A "point" in hockey has three potential meanings: (1) a point scored by an individual player during the course of a game, either by way of a goal or assist, (2) a point scored by a team following the conclusion of a game, (3) the offensive zone of the hockey rink where the blue line meets the boards.
(1) Points are awarded to individual players throughout the course of the game based on the number of goals and assists they make. Each goal or assist awards one point. A goal can actually result in an award of three points: one for the goal scorer, one for the player who makes the primary assist, and another for a player who makes a secondary assist.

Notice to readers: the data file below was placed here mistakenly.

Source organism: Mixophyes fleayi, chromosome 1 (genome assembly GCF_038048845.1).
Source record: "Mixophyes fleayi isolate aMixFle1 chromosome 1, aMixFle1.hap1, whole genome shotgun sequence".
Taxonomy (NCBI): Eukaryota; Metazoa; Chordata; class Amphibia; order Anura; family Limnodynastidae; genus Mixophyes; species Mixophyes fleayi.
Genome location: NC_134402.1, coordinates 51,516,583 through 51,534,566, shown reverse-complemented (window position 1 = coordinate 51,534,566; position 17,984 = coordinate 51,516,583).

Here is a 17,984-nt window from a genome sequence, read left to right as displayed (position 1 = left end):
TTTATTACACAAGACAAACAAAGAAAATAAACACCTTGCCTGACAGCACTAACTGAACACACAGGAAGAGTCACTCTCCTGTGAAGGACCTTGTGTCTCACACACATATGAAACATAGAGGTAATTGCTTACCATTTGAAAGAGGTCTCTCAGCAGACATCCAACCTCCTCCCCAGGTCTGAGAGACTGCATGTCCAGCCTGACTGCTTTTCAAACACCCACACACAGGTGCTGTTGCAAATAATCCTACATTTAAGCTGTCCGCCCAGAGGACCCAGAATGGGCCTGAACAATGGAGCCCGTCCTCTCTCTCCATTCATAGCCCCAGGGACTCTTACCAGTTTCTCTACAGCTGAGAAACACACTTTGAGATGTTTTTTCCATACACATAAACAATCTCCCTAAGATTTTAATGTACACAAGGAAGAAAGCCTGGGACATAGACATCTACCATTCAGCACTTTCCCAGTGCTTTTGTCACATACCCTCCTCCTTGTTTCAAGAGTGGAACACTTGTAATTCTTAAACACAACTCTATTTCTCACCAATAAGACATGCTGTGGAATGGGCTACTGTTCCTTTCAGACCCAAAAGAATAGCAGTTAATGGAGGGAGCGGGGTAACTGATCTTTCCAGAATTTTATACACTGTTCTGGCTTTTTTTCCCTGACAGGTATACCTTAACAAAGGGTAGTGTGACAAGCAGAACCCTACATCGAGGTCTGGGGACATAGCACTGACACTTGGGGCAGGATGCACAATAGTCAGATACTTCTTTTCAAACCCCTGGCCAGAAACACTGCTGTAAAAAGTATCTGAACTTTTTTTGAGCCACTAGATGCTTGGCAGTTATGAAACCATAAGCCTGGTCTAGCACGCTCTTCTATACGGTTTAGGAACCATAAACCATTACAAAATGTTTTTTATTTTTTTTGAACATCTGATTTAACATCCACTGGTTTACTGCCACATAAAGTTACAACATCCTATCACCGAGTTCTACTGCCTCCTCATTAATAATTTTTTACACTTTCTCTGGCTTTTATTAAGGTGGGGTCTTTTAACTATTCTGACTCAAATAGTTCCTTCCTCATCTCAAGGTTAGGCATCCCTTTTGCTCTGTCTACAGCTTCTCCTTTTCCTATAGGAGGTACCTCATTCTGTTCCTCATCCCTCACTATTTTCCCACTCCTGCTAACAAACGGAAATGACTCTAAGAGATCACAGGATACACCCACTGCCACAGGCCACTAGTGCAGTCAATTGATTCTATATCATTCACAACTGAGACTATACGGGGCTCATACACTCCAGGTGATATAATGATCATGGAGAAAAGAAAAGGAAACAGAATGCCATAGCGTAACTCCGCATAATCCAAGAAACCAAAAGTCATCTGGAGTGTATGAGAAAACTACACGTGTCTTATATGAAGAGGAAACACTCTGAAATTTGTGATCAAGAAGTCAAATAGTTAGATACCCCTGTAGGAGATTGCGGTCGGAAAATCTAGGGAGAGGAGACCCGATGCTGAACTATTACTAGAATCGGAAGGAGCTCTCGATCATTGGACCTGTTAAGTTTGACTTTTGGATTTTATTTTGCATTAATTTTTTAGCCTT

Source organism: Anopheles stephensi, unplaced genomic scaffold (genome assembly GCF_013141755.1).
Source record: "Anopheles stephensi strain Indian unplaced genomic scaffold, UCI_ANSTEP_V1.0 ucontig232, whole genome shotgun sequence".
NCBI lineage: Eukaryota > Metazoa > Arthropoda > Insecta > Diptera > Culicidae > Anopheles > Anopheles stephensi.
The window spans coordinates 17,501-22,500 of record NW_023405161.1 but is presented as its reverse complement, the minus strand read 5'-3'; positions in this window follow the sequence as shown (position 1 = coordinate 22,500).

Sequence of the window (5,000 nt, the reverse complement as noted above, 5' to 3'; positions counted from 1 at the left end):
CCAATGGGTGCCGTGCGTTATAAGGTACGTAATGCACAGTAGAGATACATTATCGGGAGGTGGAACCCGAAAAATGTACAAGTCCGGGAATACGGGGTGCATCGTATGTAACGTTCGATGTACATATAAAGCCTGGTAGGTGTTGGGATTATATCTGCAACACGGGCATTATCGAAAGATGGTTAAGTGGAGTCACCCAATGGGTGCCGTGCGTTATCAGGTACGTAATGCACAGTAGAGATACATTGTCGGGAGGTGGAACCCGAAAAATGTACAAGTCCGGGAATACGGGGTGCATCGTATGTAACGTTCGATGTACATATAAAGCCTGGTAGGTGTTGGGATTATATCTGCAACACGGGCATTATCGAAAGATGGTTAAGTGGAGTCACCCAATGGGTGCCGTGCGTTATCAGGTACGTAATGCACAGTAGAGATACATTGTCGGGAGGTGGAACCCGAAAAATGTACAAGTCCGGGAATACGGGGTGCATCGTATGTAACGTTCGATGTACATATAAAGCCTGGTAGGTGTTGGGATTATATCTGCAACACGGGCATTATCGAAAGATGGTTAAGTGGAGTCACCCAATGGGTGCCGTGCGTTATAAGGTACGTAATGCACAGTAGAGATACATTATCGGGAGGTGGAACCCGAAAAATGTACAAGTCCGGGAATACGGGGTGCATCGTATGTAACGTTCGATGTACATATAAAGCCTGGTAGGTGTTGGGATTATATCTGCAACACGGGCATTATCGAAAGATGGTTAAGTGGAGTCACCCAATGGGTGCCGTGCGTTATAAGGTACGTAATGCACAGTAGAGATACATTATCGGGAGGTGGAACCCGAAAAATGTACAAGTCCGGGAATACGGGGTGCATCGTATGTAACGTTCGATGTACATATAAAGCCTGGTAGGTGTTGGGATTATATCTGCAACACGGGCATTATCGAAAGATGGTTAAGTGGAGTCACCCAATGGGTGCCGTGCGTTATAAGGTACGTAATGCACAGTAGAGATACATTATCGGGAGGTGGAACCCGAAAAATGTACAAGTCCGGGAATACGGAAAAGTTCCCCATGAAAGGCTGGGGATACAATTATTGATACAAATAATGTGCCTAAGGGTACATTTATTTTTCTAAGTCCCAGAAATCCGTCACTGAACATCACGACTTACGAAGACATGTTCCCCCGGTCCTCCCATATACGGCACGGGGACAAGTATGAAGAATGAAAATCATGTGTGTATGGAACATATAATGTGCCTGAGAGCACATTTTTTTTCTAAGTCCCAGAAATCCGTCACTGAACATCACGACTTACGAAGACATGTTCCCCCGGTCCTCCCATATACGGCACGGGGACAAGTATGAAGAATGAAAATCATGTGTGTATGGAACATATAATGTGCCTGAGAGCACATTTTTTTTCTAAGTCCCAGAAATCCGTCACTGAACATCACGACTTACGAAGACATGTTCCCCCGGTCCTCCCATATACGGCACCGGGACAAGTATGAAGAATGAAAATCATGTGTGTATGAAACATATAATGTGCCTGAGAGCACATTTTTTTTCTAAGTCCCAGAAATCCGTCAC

(2) Points in the standings are awarded to teams based on conditions surrounding a win or loss. Teams score two points for a win (including an overtime or shootout win), score zero points for a loss, and one point for an overtime or shootout loss (as a reward for reaching overtime or the shootout).
(3) The "points" on the hockey ice are the spots where the blue lines meet the boards in a team's offensive zone. A team's defensemen typically line up at the points when their team is on offense, in order to protect against a change in possession and also as a means to keep the puck in their team's offensive zone.